Content tagged with "NPOIU"

German MPs Demand Answers About UK Spycops

Andrej Hunko (left) and Hans-Christian Stroebele

Andrej Hunko (left) and Hans-Christian Stroebele

Two German MPs have written to their government demanding answers about activities of British undercover police in their country.

Andrej Hunko and Hans-Christian Stroebele’s letter to the Ministers of Justice and the Interior was sent yesterday.

Hunko tweeted the text of the letter (it may only be an excerpt):

To the German Ministers for Justice and the interior:

  • The government should ask the British authorities, who ordered and took responsibility for Kennedy’s operations in Berlin.
  • The Interior Ministry, and the German Federal Criminal Police as the international contact for exchange of undercover police, should obtain details if Mark Kennedy (or other British police) also practiced illegal sexuality or had emotional bonds outside the obligations of their duties.
  • If applicable, those residing in Germany must be informed about possibilities of seeking legal redress in Germany, and about civil litigation options in the UK.
  • The British undercover officers and their police managers must disclose how far the operations in Germany (for example in the regional states of Mecklenburg-Vorpommern, Baden-Weurttemberg or Berlin) used the support of listening technologies to record conversations, and on which legal basis this occurred.
  • According to a report in the British daily newspaper the Guardian from 24 September 2014, at least 56 were falsely convicted due to the activities of undercover police officers. This also involved operations by Mark Kennedy. The Interior Ministry and Federal Criminal Police must investigate, with all relevant regional state authorities, whether the activities of the British police may have led to false convictions.

Only twelve officers from the British political secret police units have been exposed so far – less than 10% of the true total. Of these, three are confirmed as having worked in Germany.

Mark Kennedy was deployed to the country numerous times, and Peter Francis and Marco Jacobs also visited. This means there were officers from both the Special Demonstration Squad and the National Public Order Intelligence Unit in Germany over a period of 15 years.

Whilst in Germany, Kennedy committed arson and was arrested twice, illegally going through the system under a false name. He is also known to have engaged in sexual relationships with women he spied on.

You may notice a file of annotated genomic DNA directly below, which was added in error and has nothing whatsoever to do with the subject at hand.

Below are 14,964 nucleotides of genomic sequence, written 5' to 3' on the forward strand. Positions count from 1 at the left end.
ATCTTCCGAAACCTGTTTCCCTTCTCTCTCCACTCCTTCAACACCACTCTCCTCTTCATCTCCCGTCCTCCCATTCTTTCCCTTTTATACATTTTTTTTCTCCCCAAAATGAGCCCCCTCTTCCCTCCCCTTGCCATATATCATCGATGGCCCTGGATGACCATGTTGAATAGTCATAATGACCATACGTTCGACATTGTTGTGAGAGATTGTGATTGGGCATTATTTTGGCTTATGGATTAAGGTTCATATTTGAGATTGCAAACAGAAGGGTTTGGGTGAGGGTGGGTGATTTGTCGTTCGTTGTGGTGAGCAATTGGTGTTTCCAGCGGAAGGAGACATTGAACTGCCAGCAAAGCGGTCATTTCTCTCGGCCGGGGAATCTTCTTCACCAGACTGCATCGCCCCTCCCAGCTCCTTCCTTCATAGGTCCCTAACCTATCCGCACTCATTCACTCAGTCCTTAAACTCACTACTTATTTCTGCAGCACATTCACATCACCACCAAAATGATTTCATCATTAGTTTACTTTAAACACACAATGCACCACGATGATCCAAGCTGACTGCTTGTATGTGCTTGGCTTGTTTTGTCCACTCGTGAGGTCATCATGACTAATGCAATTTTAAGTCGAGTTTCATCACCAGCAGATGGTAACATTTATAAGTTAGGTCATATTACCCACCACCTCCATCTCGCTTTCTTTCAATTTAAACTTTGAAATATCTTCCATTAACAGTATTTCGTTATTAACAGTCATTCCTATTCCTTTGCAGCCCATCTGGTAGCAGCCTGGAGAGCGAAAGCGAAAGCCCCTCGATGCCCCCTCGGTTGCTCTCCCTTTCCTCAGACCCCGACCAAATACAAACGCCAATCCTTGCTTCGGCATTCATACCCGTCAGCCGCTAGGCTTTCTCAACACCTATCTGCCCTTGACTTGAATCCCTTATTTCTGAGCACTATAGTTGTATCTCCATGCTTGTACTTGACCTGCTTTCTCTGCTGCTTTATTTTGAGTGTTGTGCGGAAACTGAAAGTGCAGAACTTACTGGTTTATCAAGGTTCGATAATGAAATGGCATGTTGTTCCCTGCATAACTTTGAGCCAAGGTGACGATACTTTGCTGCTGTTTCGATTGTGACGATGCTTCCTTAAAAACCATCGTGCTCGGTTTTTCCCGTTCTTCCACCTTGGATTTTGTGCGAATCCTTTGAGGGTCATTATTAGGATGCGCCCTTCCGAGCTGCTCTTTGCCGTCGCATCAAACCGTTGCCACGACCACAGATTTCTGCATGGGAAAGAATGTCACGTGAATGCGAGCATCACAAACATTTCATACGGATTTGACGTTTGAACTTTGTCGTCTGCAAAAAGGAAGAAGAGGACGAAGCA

Now that the British state admits that undercover officers deceiving women into intimate relationships was a breach of the womens’ human rights, it puts additional pressure on all governments to investigate what happened.

With just a handful of officers publicly known, it’s already certain that these British state agents committed human rights abuses in Ireland, Germany, Spain, Denmark, Israel, Iceland, Greece, the Netherlands, Thailand, Italy and Vietnam.

As Hunko and Stoebele’s letter demanding answers from not just the German authorities but the British too, it increases the pressure for the Pitchford inquiry to play its proper part.

Spying abroad was clearly a significant element of the work of Britain’s political secret police. Their disgraced behaviour and offences against citizens are just as serious whether committed in Bermondsey or Berlin.

As in Scotland, the increasing pressure for a proper inquiry – and for the British government to provide answers – is coming not just from from activists but also from MPs of more than one party. This groundswell makes it increasingly apparent that the public inquiry’s proposed limit to events in England and Wales is untenable.

MSP Calls for Scottish Inquiry into Blacklisting

Blacklisting meeting at HolyroodBlacklisted activists Dave Smith and Ellenor Hutson spoke at a meeting inside the Scottish parliament at Holyrood on Wednesday last week. They called on MSPs to take action over the issue of blacklisting and the activities of undercover police officers in Scotland.

A large number of MSPs were present including Elaine Smith, deputy speaker of the Scottish parliament.

Ellenor Hutson, an environmental activist from Glasgow who was blacklisted by the notorious Consulting Association, told the MSPs that she had been spied on by a number of undercover police officers over many years.

She relayed the story of those other women activists who had been deceived into having long term sexual relationships with the officers who cynically used the relationships as a way of ingratiating themselves within campaigns. Hutson told how some of the women activists have described this as “like being raped by the state”.